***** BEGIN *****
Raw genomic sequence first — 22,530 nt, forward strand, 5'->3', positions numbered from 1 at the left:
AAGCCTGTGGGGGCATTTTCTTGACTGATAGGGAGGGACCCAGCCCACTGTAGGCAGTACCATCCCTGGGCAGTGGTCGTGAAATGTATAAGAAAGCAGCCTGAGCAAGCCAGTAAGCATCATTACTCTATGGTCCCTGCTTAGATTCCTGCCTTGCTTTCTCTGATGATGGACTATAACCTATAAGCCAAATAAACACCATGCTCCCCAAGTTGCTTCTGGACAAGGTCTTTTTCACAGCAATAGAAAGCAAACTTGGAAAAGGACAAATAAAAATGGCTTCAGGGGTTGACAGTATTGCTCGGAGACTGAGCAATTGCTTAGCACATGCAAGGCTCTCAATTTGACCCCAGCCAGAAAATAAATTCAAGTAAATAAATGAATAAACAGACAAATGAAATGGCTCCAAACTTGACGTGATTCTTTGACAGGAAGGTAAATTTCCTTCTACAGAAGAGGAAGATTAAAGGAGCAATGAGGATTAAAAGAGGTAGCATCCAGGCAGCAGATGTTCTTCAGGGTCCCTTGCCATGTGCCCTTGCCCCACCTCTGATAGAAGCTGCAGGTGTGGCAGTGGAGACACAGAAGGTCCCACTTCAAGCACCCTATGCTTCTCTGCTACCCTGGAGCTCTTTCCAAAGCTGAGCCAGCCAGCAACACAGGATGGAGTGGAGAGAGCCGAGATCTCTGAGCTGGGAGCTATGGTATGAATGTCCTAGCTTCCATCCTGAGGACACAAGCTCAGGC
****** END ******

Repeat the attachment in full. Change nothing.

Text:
Raw genomic sequence first — 22,530 nt, forward strand, 5'->3', positions numbered from 1 at the left:
AAGCCTGTGGGGGCATTTTCTTGACTGATAGGGAGGGACCCAGCCCACTGTAGGCAGTACCATCCCTGGGCAGTGGTCGTGAAATGTATAAGAAAGCAGCCTGAGCAAGCCAGTAAGCATCATTACTCTATGGTCCCTGCTTAGATTCCTGCCTTGCTTTCTCTGATGATGGACTATAACCTATAAGCCAAATAAACACCATGCTCCCCAAGTTGCTTCTGGACAAGGTCTTTTTCACAGCAATAGAAAGCAAACTTGGAAAAGGACAAATAAAAATGGCTTCAGGGGTTGACAGTATTGCTCGGAGACTGAGCAATTGCTTAGCACATGCAAGGCTCTCAATTTGACCCCAGCCAGAAAATAAATTCAAGTAAATAAATGAATAAACAGACAAATGAAATGGCTCCAAACTTGACGTGATTCTTTGACAGGAAGGTAAATTTCCTTCTACAGAAGAGGAAGATTAAAGGAGCAATGAGGATTAAAAGAGGTAGCATCCAGGCAGCAGATGTTCTTCAGGGTCCCTTGCCATGTGCCCTTGCCCCACCTCTGATAGAAGCTGCAGGTGTGGCAGTGGAGACACAGAAGGTCCCACTTCAAGCACCCTATGCTTCTCTGCTACCCTGGAGCTCTTTCCAAAGCTGAGCCAGCCAGCAACACAGGATGGAGTGGAGAGAGCCGAGATCTCTGAGCTGGGAGCTATGGTATGAATGTCCTAGCTTCCATCCTGAGGACACAAGCTCAGGC